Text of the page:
Figure 3. (a) Caspase-1 activity in rat urothelium 2 h after injection of 80 mg/kg CP or saline control. Data points are the mean ± SEM. Asterisks indicate values significantly different from the mean value at 0 h, n = 6, p < 0.05. (b) (upper) diagram of the protocol for treatment with YVAD-AOM, CP and DMSO. (b) (lower) caspase-3/7 activity in the various treatment groups. Data points are mean ± SEM. Asterisks indicate values significantly different from DMSO control; n = 6, p < 0.05. No other differences between groups were significant. (c) (upper) diagram of the protocol for treatment with Anakinra (Ana), CP and saline. (c) (lower) caspase-3/7 activity in the various treatment groups. Data points are mean ± SEM. Asterisks indicate values significantly different from saline control; n = 5 - 6, p < 0.05. No other differences between groups were significant.


CP-induced damage to the urothelium is clearly involved in the induction of HC. While the metabolite acrolein is largely responsible for this, the persistence of significant levels of this malady in the presence of Mesna suggests additional damage must occur. Since damage to cells often activates apoptosis, we examined the increase of this death process as an indicator of damage in response to CP. In these studies we have used a smaller dose of CP than is often used with rodents [22,23] but one we have previously documented to induce changes in physiological bladder function indicative of HC by 24 h [10]. Moreover, this dose was chosen from our institution’s protocols for treating patients with acute lymphocytic leukemia.

Using caspase-3/7 activity as a measurement of apoptosis, we detected a biphasic response with waves peaking at 2 and 48 h. The peak at 2 hours is novel and the inclusion of Mesna had an insignificant effect at this time. The rise in cell death at 24 h is consistent with Jezernik et al. [24], although they did not find significant apoptosis at 1 or 6 h following CP. Given the transient nature of the early wave at 2 h it is possible that Jezernik et al. bracketed the peak and thus did not detect significant levels of cell death. Importantly, we have confirmed the 2 h result using an independent apoptotic marker; cleaved PARP, which also provided an estimate of the population effected (21.2% ± 4.9%). Consequently, our results indicate acrolein-independent damage to the urothelium early following CP administration and we sought to explore this change further.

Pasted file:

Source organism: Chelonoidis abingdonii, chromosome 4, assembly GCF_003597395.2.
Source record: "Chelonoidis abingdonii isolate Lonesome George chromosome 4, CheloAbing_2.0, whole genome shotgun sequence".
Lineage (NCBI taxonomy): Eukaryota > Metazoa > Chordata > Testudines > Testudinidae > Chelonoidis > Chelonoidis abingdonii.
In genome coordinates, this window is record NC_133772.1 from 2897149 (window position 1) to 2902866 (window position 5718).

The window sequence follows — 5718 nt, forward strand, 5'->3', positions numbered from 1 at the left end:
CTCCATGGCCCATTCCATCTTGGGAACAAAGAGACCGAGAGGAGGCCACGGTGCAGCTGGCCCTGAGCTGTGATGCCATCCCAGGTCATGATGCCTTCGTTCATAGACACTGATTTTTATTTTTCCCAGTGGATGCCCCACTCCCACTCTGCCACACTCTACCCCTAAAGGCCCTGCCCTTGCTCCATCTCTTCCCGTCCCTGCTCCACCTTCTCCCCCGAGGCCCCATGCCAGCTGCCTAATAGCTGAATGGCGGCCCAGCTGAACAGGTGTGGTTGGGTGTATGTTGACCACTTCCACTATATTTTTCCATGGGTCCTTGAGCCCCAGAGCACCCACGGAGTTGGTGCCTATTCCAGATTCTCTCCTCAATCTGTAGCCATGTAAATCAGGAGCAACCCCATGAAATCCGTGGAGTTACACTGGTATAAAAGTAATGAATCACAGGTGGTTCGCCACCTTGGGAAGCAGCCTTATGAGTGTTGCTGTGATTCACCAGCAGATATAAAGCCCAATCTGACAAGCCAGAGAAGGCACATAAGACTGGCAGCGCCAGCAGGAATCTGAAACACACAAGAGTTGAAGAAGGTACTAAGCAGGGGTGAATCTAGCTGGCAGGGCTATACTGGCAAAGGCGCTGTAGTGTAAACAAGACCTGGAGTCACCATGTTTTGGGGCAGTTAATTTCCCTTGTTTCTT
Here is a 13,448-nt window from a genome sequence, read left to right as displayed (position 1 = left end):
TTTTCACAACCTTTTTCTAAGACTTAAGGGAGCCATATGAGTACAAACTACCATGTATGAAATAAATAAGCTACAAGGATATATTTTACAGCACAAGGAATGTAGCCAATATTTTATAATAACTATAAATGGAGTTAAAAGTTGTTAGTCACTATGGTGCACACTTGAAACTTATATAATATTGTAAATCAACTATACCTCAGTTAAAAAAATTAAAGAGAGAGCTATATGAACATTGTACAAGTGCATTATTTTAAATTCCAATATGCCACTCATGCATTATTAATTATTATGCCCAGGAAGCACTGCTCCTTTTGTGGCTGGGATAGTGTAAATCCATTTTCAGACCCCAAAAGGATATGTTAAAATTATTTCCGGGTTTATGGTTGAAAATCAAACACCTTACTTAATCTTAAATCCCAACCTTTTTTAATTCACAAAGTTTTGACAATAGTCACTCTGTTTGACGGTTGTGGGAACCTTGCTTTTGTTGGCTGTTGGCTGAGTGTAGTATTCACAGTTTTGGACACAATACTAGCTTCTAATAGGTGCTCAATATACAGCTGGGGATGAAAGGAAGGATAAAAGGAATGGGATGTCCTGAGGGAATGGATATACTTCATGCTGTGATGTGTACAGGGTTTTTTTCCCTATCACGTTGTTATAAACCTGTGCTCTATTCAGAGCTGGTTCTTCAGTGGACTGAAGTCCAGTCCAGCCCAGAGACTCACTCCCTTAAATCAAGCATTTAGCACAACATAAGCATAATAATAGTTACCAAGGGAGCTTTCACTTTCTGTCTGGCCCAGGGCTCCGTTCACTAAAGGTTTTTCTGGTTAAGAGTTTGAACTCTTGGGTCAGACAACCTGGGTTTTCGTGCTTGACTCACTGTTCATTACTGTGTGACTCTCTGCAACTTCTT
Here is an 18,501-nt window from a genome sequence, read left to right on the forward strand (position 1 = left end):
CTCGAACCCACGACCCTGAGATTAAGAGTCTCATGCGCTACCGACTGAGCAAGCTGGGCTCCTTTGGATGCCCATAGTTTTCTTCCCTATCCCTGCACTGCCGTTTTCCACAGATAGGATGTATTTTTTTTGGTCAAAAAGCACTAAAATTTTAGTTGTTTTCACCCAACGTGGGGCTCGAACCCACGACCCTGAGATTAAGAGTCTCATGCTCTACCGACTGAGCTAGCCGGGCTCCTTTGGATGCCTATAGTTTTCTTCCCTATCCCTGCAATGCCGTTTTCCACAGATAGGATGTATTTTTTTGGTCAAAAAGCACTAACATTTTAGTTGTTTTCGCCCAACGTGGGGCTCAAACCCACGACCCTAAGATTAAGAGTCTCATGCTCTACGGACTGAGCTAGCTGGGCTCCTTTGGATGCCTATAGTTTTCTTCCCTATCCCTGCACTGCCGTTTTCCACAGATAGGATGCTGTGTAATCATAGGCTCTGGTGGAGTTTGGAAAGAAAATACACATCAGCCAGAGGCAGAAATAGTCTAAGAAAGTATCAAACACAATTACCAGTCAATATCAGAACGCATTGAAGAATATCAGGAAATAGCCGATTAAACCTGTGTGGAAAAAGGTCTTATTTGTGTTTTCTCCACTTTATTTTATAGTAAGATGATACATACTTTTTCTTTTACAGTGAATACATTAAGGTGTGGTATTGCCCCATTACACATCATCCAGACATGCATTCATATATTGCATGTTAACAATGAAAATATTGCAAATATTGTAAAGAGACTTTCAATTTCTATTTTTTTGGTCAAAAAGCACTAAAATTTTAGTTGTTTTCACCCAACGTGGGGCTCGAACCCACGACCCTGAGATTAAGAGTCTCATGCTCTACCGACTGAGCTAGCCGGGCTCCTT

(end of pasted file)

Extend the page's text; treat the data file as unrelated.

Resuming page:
Recent studies have begun to delineate how damage is sensed in a tissue and the results show a central role for pattern recognition receptors and the activation of caspase-1 [8,9]. Indeed, we detected caspase-1 activated at 2 h following CP treatment, providing further evidence of tissue damage at this time. This result also suggested two possible links between activation of this inflammatory caspase and the downstream effector caspase; caspase- 3/7. Caspase-1 can directly cleave caspase-3/7 [18,19] or activate IL-1β, which itself may induce apoptosis and result in the activation of caspase-3/7 [20,21]. To differentiate between these possibilities we used a caspase-3/7 inhibitor (YVAD-AOM) and a IL-1 receptor antagonist (anakinra). While the caspase-1 inhibitor blocks the activation of caspase-3/7, anakinra had no effect which argues strongly for the direct activation of caspase-3/7 without IL-1β as an intermediate. While IL-1β is most certainly produced in our model, it is not implicated in the initial wave of apoptosis at 2 h.

Our results demonstrate that a single dose of CP at clinically relevant levels [10] can initiate an early wave of damage in the urothelium resulting in the activation of caspase-1 and apoptosis. How these events could precipitate later HC is unknown. Interestingly, recent work with herpes virus demonstrates that apoptosis can reactivate this virus [25,26]. Considering that reactivation of BK virus (latently present in 90% of adults) has been strongly implicated in the pathology underlying HC in Mesnatreated patients [3,27,28], it is tempting to speculate that apoptotic-induced viral reactivation may be involved.

Our results indicate that CP initiates an early, acroleinindependent wave of apoptosis that results from direct cleavage of caspase-3/7 by caspase-1.


The authors would like to thank Dr. Elizabeth Garrett-Mayer and Dr. Paul J. Nietert for their expert assistance with statistical analysis of our data. The project described was supported by Award Number UL1RR- 029882 and UL1TR000062 from the National Center for Research Resources. The content is solely the responsibility of the authors and does not necessarily represent the official views of the National Center for Research Resources or the National Institutes of Health.